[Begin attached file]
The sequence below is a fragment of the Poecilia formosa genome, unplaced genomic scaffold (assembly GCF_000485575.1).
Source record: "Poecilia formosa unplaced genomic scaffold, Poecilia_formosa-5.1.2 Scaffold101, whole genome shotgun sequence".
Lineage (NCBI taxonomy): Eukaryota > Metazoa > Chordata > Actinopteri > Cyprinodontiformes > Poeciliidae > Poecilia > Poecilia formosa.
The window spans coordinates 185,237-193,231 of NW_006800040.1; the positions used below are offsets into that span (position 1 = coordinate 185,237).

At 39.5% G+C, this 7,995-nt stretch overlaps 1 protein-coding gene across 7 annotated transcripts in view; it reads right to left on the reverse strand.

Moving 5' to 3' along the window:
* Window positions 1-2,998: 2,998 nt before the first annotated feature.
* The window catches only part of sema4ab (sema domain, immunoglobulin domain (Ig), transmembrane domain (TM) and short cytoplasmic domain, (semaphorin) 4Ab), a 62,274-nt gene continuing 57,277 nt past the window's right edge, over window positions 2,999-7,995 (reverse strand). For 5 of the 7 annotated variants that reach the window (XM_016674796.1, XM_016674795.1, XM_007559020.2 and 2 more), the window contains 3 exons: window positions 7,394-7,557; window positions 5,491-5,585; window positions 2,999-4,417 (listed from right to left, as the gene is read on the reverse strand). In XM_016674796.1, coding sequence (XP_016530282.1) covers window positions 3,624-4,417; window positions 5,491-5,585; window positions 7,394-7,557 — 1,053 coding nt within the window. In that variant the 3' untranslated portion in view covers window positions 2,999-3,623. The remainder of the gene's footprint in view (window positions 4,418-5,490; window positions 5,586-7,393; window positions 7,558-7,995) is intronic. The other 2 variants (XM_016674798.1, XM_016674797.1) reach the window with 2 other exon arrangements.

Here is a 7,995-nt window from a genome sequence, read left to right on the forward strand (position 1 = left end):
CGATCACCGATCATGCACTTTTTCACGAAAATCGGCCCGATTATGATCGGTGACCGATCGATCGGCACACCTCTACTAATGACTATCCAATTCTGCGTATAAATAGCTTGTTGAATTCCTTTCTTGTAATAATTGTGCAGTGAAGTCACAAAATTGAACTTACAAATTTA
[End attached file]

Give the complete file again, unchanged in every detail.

The sequence below is a fragment of the Poecilia formosa genome, unplaced genomic scaffold (assembly GCF_000485575.1).
Source record: "Poecilia formosa unplaced genomic scaffold, Poecilia_formosa-5.1.2 Scaffold101, whole genome shotgun sequence".
Lineage (NCBI taxonomy): Eukaryota > Metazoa > Chordata > Actinopteri > Cyprinodontiformes > Poeciliidae > Poecilia > Poecilia formosa.
The window spans coordinates 185,237-193,231 of NW_006800040.1; the positions used below are offsets into that span (position 1 = coordinate 185,237).

At 39.5% G+C, this 7,995-nt stretch overlaps 1 protein-coding gene across 7 annotated transcripts in view; it reads right to left on the reverse strand.

Moving 5' to 3' along the window:
* Window positions 1-2,998: 2,998 nt before the first annotated feature.
* The window catches only part of sema4ab (sema domain, immunoglobulin domain (Ig), transmembrane domain (TM) and short cytoplasmic domain, (semaphorin) 4Ab), a 62,274-nt gene continuing 57,277 nt past the window's right edge, over window positions 2,999-7,995 (reverse strand). For 5 of the 7 annotated variants that reach the window (XM_016674796.1, XM_016674795.1, XM_007559020.2 and 2 more), the window contains 3 exons: window positions 7,394-7,557; window positions 5,491-5,585; window positions 2,999-4,417 (listed from right to left, as the gene is read on the reverse strand). In XM_016674796.1, coding sequence (XP_016530282.1) covers window positions 3,624-4,417; window positions 5,491-5,585; window positions 7,394-7,557 — 1,053 coding nt within the window. In that variant the 3' untranslated portion in view covers window positions 2,999-3,623. The remainder of the gene's footprint in view (window positions 4,418-5,490; window positions 5,586-7,393; window positions 7,558-7,995) is intronic. The other 2 variants (XM_016674798.1, XM_016674797.1) reach the window with 2 other exon arrangements.

Here is a 7,995-nt window from a genome sequence, read left to right on the forward strand (position 1 = left end):
CGATCACCGATCATGCACTTTTTCACGAAAATCGGCCCGATTATGATCGGTGACCGATCGATCGGCACACCTCTACTAATGACTATCCAATTCTGCGTATAAATAGCTTGTTGAATTCCTTTCTTGTAATAATTGTGCAGTGAAGTCACAAAATTGAACTTACAAATTTA